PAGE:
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VIFF 2009: Thankful for the VIFF Staff & Volunteers


Weekends are always tough for cinephiles, at the annual Vancouver International Film Festival. On weekends, VIFF draws novitiates to the Festival, and almost inevitably they 'talk'. The weekenders play with their iPhones or Blackberries or Samsung smartphones, the blue glow of the phone in the darkened theatre a disconcerting distraction from the more real-life drama on the screen. Better to attend matinée screenings on a weekday, as many of the filmgoers who love films are choosing to do, than risk having one's experience of the Festival tainted by a texter, or a talker.

But enough of that. On this day, as we celebrate Canadian Thanksgiving ...

We are, on this Sunday, in the waning days of the 28th annual Vancouver International Film Festival so, perhaps, the time has come to acknowledge the very fine work of the staff and volunteers who create this Festival-by-the sea for all of us grateful patrons, each and every year.

First off, note should be made of the following: with 640 screenings of 377 films, thus far in the days of our annual Festival everything has gone off with uncommon aplomb. There have been no technical glitches, no one has reported seeing a DVD version of a film because the 35mm print failed to arrive, films start (mostly) on time, Festival staff and volunteers are invariably helpful and pleasant (which goes a long way to making the Festival an overall better experience for filmgoers) and, once again this year, from programmers Alan Franey, PoChu Au Yeung, Mark Peranson, Terry McEvoy and so many, many others, to the hard-working theatre managers, staff have created a first-rate filmgoing experience for the appreciative throng who attend screenings throughout each and every day.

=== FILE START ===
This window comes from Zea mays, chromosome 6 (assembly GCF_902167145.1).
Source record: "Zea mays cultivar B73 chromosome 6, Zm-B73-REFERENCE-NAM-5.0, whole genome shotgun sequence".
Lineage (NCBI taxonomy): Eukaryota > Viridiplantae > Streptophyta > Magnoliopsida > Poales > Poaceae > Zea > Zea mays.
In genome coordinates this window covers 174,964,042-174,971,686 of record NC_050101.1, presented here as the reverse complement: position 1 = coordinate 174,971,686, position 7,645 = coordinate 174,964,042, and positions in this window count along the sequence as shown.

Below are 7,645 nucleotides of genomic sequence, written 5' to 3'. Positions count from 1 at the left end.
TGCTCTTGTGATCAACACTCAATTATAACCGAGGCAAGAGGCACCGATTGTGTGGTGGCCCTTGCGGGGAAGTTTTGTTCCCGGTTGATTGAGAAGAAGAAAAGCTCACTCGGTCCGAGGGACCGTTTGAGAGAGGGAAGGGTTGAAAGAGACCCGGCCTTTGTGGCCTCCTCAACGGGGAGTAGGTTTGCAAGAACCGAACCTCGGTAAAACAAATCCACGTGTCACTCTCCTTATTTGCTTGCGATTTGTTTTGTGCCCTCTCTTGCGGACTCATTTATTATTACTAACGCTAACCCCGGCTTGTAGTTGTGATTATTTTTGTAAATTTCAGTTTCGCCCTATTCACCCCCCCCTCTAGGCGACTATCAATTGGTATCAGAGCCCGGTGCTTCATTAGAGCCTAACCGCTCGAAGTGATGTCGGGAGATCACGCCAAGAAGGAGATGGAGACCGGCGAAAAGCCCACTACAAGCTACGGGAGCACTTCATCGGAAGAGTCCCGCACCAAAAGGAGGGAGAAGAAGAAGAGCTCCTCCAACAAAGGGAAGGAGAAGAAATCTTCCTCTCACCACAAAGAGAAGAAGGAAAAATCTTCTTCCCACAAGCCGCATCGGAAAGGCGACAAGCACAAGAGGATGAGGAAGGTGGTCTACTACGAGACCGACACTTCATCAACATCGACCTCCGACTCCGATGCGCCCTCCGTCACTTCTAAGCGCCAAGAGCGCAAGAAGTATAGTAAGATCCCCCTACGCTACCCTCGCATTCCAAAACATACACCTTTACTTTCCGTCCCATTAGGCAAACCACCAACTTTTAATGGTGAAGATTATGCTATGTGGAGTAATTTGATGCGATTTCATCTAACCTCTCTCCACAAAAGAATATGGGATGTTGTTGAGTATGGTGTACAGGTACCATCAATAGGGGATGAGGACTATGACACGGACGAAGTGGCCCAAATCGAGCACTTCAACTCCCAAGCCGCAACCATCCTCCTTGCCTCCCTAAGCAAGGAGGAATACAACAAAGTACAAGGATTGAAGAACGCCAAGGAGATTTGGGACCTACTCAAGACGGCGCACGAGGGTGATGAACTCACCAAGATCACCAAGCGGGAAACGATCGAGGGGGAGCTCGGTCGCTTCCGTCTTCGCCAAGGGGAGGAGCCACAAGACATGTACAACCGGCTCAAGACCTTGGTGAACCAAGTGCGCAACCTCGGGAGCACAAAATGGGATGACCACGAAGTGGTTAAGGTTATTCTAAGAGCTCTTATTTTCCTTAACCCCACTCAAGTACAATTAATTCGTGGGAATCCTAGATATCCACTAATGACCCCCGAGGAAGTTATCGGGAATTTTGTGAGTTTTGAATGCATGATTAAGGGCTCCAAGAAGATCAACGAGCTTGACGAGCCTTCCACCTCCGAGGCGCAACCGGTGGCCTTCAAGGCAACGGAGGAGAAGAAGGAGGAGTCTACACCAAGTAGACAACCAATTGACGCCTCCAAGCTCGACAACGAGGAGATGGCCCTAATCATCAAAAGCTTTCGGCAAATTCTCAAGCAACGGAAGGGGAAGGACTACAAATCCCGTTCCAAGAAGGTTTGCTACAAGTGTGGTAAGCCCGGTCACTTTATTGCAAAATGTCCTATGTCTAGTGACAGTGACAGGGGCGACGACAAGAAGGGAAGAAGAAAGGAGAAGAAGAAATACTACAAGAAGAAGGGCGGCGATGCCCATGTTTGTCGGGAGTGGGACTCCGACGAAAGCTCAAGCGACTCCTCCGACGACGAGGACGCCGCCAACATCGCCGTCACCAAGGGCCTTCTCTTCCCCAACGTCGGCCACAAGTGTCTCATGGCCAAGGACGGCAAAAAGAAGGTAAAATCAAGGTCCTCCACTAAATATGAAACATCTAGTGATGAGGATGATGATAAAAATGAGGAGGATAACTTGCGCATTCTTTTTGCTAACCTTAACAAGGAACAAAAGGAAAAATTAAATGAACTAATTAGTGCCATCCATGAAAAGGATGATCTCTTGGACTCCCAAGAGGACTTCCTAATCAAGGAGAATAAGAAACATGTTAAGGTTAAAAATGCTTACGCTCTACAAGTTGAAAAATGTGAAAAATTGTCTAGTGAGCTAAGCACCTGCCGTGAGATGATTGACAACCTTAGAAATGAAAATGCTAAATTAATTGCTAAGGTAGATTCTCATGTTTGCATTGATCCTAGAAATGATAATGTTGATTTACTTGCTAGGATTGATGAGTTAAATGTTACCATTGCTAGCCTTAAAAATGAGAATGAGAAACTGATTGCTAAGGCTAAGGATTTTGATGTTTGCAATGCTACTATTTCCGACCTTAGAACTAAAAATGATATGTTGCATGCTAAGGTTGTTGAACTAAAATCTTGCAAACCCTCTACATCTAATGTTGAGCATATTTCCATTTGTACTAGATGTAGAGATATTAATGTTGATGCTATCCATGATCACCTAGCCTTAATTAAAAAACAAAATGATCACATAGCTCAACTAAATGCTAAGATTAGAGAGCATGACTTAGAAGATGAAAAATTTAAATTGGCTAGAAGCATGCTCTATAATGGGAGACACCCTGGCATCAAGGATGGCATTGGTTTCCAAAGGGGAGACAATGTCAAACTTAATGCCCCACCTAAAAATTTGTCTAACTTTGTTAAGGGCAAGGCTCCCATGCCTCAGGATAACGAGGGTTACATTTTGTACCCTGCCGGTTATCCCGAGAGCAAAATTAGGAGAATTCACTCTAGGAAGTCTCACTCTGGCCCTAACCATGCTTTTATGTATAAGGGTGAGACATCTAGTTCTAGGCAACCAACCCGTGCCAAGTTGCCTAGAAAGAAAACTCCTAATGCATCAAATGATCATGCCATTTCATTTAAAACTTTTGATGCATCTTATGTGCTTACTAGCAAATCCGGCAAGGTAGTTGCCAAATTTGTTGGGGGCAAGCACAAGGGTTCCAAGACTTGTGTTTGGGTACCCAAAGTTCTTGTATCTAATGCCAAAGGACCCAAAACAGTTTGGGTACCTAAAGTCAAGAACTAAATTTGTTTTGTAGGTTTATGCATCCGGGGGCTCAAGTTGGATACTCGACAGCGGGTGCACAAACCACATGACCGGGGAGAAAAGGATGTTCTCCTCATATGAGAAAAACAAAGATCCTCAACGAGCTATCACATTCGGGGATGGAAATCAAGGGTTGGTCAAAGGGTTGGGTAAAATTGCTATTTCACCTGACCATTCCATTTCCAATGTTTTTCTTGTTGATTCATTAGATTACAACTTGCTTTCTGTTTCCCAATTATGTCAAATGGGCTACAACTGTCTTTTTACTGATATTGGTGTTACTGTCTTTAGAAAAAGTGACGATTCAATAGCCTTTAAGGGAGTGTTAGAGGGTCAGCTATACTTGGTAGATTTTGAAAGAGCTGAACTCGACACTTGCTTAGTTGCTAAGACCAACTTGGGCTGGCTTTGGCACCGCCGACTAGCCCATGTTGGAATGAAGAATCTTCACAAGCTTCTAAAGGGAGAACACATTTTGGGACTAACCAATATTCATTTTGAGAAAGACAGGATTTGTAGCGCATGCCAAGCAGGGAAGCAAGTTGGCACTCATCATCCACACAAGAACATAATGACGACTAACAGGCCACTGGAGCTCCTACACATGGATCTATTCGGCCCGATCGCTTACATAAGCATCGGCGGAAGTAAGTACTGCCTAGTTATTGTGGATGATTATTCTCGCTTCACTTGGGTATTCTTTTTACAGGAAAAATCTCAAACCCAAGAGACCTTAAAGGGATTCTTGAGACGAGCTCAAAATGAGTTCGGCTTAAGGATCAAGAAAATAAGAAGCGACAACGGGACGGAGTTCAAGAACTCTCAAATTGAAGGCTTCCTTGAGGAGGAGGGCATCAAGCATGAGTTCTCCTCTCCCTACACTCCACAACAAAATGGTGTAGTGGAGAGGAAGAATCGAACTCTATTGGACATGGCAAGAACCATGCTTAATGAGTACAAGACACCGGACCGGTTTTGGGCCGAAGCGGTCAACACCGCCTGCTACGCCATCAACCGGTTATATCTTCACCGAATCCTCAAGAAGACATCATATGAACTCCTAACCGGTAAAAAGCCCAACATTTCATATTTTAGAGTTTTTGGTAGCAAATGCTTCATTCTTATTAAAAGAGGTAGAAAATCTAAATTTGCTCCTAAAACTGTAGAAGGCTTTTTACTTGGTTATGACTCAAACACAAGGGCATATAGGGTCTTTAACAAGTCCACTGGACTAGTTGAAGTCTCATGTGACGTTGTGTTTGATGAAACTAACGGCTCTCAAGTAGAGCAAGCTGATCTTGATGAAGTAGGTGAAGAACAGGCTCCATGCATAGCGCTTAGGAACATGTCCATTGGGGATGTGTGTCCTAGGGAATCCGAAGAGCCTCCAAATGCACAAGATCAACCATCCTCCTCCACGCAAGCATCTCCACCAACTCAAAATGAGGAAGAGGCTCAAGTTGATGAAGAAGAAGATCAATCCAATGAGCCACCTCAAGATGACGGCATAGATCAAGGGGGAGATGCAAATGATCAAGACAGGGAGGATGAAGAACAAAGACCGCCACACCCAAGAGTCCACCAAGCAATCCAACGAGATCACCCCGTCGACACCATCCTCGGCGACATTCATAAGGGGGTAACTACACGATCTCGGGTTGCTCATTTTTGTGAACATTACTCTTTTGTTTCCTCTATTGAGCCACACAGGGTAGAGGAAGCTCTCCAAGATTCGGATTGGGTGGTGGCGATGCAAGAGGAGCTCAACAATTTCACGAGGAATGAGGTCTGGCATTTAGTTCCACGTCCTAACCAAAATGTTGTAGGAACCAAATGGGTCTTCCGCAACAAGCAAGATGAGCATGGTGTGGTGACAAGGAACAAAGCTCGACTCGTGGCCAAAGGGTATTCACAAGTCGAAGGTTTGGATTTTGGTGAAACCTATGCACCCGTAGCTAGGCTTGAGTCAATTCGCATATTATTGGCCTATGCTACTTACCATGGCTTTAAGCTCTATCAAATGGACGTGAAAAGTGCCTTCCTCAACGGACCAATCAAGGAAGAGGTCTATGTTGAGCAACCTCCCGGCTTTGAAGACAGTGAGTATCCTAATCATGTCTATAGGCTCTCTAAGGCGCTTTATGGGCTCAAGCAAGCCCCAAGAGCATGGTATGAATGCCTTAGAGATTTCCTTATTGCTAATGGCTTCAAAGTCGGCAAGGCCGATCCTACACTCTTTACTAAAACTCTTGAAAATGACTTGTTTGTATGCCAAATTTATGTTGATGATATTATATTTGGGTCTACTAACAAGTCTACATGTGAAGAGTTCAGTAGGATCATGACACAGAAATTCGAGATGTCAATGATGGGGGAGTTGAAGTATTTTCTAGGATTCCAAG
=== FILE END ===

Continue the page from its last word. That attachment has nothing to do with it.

VIFF PROGRAMME MANAGER POCHU AU YEUNG & 'A PROPHET' STAR REDA KATEB VIFF Programme Manager PoChu Au Yeung, and 'A Prophet' star Reda Kateb

We caught only one film on Saturday evening, the Cannes' stunner ...

A Prophet (Grade: B+): With a 'been there, done that' quality about it, given the surfeit of prison dramas we see on TV and film on this side of the pond, this Cannes 2009 Grand Jury / Palme d'Or winner, offers a French prison set drama that is as hard-edged as you might expect it to be, as it tells the story of 19-year-old petty criminal Malik El Djebena (Tahar Rahim), who's been sentenced to six years in prison, amidst competing 'tribes'. Director Jacques Audiard traces Malik's development from cowering inmate to prison yard kingpin, and beyond, in a surprisingly humane manner, considering the amount of blood and gore onscreen. From beginning to end, it is Malik's maturational process, and our awareness of his keen, innate intelligence, that makes A Prophet compellingly watchable film fare.

Posted by Raymond Tomlin at October 11, 2009 4:17 PM in VIFF 2009


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